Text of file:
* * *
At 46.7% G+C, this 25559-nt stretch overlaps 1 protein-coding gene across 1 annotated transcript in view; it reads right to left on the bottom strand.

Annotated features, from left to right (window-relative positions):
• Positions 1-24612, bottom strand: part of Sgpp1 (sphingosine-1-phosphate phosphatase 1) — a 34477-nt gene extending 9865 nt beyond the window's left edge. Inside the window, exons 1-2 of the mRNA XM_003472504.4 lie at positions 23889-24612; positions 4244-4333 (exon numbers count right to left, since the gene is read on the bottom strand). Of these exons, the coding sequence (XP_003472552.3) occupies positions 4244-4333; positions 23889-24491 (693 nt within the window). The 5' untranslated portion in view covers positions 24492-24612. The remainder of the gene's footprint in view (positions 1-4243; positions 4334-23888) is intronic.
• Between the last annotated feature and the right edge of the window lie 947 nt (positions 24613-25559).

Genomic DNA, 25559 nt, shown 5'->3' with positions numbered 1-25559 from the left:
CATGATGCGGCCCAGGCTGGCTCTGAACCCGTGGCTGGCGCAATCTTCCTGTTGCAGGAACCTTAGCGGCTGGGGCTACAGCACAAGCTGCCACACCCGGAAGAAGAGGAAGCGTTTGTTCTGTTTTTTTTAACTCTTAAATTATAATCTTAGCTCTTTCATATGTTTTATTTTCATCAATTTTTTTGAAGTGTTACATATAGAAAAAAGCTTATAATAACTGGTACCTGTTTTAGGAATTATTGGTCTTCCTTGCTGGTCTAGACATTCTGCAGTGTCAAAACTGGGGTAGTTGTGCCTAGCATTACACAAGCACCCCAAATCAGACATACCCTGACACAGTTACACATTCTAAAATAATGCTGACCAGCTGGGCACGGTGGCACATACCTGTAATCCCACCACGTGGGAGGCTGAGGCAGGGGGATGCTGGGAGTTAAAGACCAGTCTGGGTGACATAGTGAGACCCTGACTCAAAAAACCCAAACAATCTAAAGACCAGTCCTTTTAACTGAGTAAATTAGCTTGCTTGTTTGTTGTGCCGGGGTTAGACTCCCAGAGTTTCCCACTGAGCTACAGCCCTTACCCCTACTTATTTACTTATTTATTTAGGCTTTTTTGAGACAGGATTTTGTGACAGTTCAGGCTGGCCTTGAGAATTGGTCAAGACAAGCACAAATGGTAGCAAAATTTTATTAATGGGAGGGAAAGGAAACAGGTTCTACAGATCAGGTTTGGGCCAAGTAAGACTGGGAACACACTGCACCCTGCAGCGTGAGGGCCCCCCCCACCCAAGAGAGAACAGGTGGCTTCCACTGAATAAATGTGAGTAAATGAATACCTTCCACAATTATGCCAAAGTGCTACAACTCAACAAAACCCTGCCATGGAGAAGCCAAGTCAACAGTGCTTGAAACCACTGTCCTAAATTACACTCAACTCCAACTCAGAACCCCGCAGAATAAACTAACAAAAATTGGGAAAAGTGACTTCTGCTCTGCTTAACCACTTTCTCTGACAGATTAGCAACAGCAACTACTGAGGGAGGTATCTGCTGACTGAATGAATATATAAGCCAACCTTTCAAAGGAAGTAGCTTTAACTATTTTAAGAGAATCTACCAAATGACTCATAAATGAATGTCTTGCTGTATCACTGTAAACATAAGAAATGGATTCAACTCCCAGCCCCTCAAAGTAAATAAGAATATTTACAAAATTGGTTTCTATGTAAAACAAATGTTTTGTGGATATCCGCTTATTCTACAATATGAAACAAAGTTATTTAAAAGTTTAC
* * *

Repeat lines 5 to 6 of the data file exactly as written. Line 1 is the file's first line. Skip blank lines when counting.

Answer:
Genomic DNA, 25559 nt, shown 5'->3' with positions numbered 1-25559 from the left:
CATGATGCGGCCCAGGCTGGCTCTGAACCCGTGGCTGGCGCAATCTTCCTGTTGCAGGAACCTTAGCGGCTGGGGCTACAGCACAAGCTGCCACACCCGGAAGAAGAGGAAGCGTTTGTTCTGTTTTTTTTAACTCTTAAATTATAATCTTAGCTCTTTCATATGTTTTATTTTCATCAATTTTTTTGAAGTGTTACATATAGAAAAAAGCTTATAATAACTGGTACCTGTTTTAGGAATTATTGGTCTTCCTTGCTGGTCTAGACATTCTGCAGTGTCAAAACTGGGGTAGTTGTGCCTAGCATTACACAAGCACCCCAAATCAGACATACCCTGACACAGTTACACATTCTAAAATAATGCTGACCAGCTGGGCACGGTGGCACATACCTGTAATCCCACCACGTGGGAGGCTGAGGCAGGGGGATGCTGGGAGTTAAAGACCAGTCTGGGTGACATAGTGAGACCCTGACTCAAAAAACCCAAACAATCTAAAGACCAGTCCTTTTAACTGAGTAAATTAGCTTGCTTGTTTGTTGTGCCGGGGTTAGACTCCCAGAGTTTCCCACTGAGCTACAGCCCTTACCCCTACTTATTTACTTATTTATTTAGGCTTTTTTGAGACAGGATTTTGTGACAGTTCAGGCTGGCCTTGAGAATTGGTCAAGACAAGCACAAATGGTAGCAAAATTTTATTAATGGGAGGGAAAGGAAACAGGTTCTACAGATCAGGTTTGGGCCAAGTAAGACTGGGAACACACTGCACCCTGCAGCGTGAGGGCCCCCCCCACCCAAGAGAGAACAGGTGGCTTCCACTGAATAAATGTGAGTAAATGAATACCTTCCACAATTATGCCAAAGTGCTACAACTCAACAAAACCCTGCCATGGAGAAGCCAAGTCAACAGTGCTTGAAACCACTGTCCTAAATTACACTCAACTCCAACTCAGAACCCCGCAGAATAAACTAACAAAAATTGGGAAAAGTGACTTCTGCTCTGCTTAACCACTTTCTCTGACAGATTAGCAACAGCAACTACTGAGGGAGGTATCTGCTGACTGAATGAATATATAAGCCAACCTTTCAAAGGAAGTAGCTTTAACTATTTTAAGAGAATCTACCAAATGACTCATAAATGAATGTCTTGCTGTATCACTGTAAACATAAGAAATGGATTCAACTCCCAGCCCCTCAAAGTAAATAAGAATATTTACAAAATTGGTTTCTATGTAAAACAAATGTTTTGTGGATATCCGCTTATTCTACAATATGAAACAAAGTTATTTAAAAGTTTAC